How conflicts of interest work in the legal world

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Solicitors who practice in NSW need to abide by a set of Solicitors Rules which dictate what practitioners can and cannot do in relation to things like acting for former clients, acting for multiple parties to the same transaction, and sharing client information.

If solicitors breach these rules they may be subject to disciplinary proceedings, usually overseen by the office of the Legal Services Commissioner, and in some cases can face the NSW Civil & Administrative Tribunal who can hand out punishments like fines, warnings or reprimands, or in some cases remove a solicitor’s right to practice.

Some of the most important rules of practice are those surrounding conflicts of interest. For example, a solicitor must avoid conflicts between the duties owed to current and former clients. If a solicitor is in possession of information which is confidential to a former client in relation to a transaction or proceeding with a new client that might be detrimental to the interests of the former client, then the solicitor must not act for the new client, or must not act for both parties to the relevant transaction or proceeding unless the former client has given informed consent or an effective information barrier has been established.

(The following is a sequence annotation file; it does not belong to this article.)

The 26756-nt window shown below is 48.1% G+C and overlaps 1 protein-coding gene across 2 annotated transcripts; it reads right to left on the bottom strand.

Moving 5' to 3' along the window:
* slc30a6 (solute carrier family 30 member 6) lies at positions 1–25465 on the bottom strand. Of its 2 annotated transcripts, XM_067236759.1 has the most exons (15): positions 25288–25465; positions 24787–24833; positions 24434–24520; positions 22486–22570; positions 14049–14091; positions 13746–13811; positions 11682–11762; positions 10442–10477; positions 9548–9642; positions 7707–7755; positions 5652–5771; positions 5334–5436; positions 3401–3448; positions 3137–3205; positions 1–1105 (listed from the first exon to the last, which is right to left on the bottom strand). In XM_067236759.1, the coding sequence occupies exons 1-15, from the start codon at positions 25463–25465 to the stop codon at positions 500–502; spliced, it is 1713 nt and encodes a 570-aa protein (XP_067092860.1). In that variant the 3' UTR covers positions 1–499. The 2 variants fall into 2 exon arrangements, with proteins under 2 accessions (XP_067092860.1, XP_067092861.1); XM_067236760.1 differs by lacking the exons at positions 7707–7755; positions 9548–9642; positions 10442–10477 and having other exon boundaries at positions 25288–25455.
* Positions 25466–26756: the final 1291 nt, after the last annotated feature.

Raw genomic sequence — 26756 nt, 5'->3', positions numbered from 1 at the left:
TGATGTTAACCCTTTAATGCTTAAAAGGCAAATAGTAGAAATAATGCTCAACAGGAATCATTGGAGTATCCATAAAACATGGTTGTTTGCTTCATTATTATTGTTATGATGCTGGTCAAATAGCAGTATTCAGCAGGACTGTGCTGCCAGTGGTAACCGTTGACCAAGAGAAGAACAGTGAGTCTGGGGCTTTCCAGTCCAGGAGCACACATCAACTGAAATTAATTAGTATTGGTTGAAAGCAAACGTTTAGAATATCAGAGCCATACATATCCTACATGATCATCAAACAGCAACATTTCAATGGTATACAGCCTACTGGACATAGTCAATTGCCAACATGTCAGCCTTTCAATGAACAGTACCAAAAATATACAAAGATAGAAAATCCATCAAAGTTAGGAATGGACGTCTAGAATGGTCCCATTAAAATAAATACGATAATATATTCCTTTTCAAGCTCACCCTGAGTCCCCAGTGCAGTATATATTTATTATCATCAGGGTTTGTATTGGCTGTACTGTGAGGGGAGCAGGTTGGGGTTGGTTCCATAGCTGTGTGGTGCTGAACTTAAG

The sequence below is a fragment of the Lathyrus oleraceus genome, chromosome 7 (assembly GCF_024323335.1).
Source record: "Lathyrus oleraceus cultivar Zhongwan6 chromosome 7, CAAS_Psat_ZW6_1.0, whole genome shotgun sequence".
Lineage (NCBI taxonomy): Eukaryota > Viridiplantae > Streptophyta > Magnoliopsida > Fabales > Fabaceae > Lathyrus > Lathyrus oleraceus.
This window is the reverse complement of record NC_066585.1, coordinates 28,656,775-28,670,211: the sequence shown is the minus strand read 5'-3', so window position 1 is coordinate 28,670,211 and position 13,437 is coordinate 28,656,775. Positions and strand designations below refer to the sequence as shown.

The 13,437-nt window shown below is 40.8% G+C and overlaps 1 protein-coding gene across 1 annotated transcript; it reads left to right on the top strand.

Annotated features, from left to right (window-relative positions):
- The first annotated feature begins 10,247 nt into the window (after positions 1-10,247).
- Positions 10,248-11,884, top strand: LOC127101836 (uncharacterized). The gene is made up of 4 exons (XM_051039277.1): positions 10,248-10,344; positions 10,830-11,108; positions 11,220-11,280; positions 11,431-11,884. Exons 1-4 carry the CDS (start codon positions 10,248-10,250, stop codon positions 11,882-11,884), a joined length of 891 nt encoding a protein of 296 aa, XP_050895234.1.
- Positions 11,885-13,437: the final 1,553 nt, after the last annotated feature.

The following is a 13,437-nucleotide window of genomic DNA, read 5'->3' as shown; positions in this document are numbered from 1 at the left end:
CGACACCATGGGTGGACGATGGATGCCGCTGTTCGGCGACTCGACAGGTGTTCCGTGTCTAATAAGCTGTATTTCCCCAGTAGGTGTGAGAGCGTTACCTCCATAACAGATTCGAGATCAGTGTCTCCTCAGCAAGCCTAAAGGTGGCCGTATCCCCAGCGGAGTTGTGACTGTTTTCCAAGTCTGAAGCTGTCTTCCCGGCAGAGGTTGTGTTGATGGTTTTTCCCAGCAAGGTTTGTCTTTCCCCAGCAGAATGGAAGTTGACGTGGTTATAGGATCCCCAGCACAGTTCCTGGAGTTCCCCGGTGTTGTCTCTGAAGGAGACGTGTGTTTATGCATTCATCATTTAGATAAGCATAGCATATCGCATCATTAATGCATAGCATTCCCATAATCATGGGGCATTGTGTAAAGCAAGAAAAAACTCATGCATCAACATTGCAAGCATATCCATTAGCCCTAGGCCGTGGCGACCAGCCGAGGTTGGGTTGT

Similarly, if a solicitor wishes to act for two or more clients in the same or related matters where the clients’ interests are adverse (for example for a purchaser and a seller in the same conveyancing transaction) then the solicitor can only do so if each client is aware that the solicitor is also acting for the other client, and each client has provided their informed consent to the solicitor acting for both parties.

The Solicitors Rules also set out that a solicitor must not act for a client where there is a conflict between the duty to serve the best interests of the client and the interests of the solicitor or an associate of the solicitor. This includes things like a solicitor borrowing money from a client, which is prohibited unless the client is an authorised deposit taking institution, or in other very limited circumstances.

Another example of prohibited behaviour under the Solicitors Rules is a solicitor who draws a Will for a client under which the solicitor receives a substantial benefit. The only circumstances in which a solicitor can prepare a Will under which they stand to benefit is for a member the solicitor’s immediate family, or a solicitor or a member of the immediate family of a solicitor who is partner, employer or employee of the solicitor.

There are also a number of other Solicitors Rules designed to ensure that solicitors conduct themselves within integrity and respect in carrying out their professional duties. This includes a requirement to engage in courteous communication with other solicitors, a duty to keep information provided by a client confidential, other than in limited circumstances set out in the Legal Profession Legal Uniform Law Australian Solicitors Conduct Rules 2015.

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